“We may have to have one here,” Stillman said. “The reality is there are tons of infectious diseases” and the lab might need to repurpose its scientific skills towards coming up with answers to difficult questions.
Even without such a Biosafety Level 3 designation, CSHL researchers have tackled ways to understand and conquer COVID-19. Associate Professor Mikala Egeblad has been exploring whether neutrophil extracellular traps, which are ways bodies fight off bacterial infections, are playing a role in blood clotting and severe respiratory distress.
These NETS may be “promoting severe symptoms in COVID,” Stillman said. Egeblad is working on a case study with several other collaborators who have focused on these traps. Egeblad is also studying the effectiveness of NETS as a biomarker for the most severe patients, Stillman said.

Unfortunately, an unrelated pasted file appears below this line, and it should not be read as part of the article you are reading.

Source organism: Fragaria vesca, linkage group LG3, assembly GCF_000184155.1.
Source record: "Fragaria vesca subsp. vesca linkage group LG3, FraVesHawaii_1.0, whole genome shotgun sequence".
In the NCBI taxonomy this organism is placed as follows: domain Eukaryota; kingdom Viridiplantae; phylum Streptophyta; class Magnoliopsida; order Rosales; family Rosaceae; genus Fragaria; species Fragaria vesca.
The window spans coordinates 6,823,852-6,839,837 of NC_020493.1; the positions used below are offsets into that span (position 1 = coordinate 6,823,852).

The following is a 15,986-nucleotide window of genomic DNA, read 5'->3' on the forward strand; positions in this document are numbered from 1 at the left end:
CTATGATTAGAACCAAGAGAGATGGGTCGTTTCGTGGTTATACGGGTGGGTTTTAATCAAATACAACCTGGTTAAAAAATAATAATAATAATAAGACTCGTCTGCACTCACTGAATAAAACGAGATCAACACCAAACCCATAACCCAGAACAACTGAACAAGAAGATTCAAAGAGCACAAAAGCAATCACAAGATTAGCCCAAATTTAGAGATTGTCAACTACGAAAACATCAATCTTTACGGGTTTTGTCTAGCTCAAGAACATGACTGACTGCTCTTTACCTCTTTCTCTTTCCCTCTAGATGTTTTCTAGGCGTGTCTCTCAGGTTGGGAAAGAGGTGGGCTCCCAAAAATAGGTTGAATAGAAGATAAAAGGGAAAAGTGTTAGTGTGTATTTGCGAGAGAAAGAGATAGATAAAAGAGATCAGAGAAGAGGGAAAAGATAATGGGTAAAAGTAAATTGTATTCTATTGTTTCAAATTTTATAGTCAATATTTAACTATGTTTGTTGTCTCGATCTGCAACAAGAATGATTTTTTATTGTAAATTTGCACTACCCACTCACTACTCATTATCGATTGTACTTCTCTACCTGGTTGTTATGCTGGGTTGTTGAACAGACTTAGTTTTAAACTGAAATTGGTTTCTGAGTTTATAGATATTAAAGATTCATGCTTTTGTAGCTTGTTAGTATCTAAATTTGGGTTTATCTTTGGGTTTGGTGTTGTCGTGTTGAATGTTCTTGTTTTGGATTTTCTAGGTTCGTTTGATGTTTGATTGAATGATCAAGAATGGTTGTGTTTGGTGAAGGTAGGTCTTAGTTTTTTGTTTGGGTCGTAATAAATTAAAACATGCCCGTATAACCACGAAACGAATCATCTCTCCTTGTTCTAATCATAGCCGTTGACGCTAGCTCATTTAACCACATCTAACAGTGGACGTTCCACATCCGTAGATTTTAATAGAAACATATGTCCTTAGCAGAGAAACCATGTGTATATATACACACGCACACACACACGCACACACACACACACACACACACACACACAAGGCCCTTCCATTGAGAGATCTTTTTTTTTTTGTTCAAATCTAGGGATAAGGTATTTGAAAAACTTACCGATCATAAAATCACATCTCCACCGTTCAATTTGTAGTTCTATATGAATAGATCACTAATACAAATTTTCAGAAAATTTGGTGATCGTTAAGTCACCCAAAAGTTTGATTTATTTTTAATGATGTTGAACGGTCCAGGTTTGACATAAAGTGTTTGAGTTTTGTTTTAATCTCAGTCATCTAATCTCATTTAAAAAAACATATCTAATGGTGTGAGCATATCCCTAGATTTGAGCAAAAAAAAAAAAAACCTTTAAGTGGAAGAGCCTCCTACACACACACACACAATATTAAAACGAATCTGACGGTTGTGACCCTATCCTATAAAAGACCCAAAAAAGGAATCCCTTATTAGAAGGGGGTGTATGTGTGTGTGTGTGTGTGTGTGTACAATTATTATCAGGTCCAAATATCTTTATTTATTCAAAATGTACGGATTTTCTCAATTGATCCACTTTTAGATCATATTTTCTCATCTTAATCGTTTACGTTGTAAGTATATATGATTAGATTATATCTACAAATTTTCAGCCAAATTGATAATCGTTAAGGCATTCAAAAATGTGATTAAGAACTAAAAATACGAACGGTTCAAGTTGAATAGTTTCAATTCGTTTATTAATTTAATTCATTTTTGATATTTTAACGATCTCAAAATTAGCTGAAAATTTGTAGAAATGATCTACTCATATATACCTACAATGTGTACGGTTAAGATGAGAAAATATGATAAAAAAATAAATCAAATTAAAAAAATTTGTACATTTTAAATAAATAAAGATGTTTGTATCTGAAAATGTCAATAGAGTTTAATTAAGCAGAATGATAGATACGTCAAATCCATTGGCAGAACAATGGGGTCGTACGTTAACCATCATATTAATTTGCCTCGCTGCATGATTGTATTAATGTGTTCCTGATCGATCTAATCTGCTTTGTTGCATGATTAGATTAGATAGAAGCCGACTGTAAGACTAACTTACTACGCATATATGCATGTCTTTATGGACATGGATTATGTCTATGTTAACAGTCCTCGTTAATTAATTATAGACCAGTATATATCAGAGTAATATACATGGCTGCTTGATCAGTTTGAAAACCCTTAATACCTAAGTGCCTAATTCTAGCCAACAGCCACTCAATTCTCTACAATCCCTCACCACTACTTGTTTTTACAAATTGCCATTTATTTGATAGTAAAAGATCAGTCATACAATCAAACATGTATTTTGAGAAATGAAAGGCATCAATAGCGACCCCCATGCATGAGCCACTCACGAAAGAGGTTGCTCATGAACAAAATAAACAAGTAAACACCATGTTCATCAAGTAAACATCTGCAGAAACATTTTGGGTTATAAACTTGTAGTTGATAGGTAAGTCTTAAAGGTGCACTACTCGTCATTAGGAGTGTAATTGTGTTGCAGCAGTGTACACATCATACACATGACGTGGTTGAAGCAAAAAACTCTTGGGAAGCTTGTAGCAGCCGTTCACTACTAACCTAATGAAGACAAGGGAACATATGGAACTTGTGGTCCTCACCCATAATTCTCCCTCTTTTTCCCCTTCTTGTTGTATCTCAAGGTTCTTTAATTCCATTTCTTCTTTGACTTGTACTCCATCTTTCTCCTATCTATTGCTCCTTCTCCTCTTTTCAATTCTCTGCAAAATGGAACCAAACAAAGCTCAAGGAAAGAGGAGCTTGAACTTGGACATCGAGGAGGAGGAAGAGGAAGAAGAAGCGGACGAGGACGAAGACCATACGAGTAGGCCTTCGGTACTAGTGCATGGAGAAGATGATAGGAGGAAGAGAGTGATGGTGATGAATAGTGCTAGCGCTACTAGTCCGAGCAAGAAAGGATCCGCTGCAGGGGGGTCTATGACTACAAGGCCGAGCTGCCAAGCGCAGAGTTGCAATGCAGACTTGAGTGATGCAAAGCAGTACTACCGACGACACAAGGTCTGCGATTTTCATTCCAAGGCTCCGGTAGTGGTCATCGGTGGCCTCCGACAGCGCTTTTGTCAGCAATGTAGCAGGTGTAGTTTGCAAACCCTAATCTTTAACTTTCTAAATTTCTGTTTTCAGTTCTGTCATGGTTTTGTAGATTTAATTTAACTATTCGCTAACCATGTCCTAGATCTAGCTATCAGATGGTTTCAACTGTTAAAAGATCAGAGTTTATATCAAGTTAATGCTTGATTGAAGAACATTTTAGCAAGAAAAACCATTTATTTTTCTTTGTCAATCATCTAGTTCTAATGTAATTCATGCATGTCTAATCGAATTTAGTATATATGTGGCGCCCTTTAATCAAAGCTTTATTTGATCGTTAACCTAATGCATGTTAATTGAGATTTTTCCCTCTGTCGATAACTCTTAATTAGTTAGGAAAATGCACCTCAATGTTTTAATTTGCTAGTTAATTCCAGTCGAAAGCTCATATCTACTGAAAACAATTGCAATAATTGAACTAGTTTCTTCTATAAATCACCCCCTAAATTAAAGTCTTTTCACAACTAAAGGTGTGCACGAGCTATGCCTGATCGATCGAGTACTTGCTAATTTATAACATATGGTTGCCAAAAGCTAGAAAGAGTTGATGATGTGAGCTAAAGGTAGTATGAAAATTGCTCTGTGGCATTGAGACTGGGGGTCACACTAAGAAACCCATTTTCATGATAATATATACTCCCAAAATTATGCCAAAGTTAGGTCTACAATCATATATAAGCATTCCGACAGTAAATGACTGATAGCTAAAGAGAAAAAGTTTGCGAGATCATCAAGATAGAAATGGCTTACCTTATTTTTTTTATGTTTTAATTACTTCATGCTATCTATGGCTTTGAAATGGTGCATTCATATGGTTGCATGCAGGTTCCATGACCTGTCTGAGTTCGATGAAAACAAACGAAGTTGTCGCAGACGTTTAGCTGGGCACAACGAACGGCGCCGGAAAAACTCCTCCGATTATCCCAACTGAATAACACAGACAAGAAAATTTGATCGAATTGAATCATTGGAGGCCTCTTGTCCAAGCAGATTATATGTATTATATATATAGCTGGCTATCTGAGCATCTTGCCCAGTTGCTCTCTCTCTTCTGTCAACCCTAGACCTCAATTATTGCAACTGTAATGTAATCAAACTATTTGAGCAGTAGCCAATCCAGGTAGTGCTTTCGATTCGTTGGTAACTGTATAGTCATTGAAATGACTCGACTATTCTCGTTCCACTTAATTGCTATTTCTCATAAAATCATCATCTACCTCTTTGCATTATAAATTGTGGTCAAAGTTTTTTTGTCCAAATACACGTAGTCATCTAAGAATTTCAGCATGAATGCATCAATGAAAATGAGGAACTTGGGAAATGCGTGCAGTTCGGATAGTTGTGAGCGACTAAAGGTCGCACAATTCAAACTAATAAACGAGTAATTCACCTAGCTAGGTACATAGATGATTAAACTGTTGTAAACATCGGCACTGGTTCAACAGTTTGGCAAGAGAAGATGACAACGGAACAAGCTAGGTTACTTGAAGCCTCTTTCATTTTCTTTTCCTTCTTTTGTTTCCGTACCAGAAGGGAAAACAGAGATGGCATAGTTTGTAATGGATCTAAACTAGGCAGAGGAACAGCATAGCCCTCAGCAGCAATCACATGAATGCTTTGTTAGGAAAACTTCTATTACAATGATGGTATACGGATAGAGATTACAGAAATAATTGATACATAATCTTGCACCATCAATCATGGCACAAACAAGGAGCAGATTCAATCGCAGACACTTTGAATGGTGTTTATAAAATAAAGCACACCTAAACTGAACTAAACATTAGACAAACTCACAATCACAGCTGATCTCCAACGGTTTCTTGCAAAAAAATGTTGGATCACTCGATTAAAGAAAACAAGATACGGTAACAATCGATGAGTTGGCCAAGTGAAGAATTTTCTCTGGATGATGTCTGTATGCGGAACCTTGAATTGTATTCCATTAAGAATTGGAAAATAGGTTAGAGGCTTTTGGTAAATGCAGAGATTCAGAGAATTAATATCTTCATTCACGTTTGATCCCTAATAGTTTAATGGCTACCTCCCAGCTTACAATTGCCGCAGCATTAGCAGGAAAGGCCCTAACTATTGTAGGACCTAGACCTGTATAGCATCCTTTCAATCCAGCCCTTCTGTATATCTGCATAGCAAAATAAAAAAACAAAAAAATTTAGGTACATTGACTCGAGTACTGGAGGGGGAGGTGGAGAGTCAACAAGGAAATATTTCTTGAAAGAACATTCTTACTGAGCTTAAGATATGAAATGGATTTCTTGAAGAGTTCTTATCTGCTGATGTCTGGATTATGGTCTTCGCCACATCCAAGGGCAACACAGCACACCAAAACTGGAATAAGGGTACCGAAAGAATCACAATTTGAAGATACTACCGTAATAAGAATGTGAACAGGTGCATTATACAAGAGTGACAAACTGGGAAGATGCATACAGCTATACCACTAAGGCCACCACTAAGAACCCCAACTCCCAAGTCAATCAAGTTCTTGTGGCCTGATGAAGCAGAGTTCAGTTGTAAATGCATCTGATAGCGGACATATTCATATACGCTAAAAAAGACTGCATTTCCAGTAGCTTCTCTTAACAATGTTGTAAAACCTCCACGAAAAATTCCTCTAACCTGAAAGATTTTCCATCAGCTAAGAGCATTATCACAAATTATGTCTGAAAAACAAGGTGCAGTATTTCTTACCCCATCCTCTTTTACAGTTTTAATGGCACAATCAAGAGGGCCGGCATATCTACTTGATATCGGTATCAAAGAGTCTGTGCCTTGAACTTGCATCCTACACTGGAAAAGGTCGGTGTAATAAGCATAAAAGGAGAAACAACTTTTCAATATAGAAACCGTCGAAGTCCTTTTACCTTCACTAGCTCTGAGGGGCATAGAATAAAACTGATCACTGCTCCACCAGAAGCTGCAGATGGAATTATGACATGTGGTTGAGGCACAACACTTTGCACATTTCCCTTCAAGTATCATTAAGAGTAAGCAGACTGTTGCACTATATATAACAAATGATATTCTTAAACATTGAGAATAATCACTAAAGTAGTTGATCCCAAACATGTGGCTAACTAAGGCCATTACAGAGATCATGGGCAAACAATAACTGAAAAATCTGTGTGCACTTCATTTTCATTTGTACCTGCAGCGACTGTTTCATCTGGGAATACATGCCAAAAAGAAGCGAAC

CSHL is also investigating a small molecule compound to see if it inhibits viral infection. Researchers including Assistant Professor Tobias Janowitz are about to participate in a combined Northwell Health-CSHL double blind study to determine the effectiveness of famotidine, which is the active ingredient in the ulcer-treating medication Pepcid.
The coronavirus treatment, which will include patients who don’t require hospitalization, would require a higher dose than for heartburn.
As a part of this study, the scientists will use a patient tracking system that has been used for cancer to determine the effectiveness of the treatment through patient reporting, without requiring laboratory tests.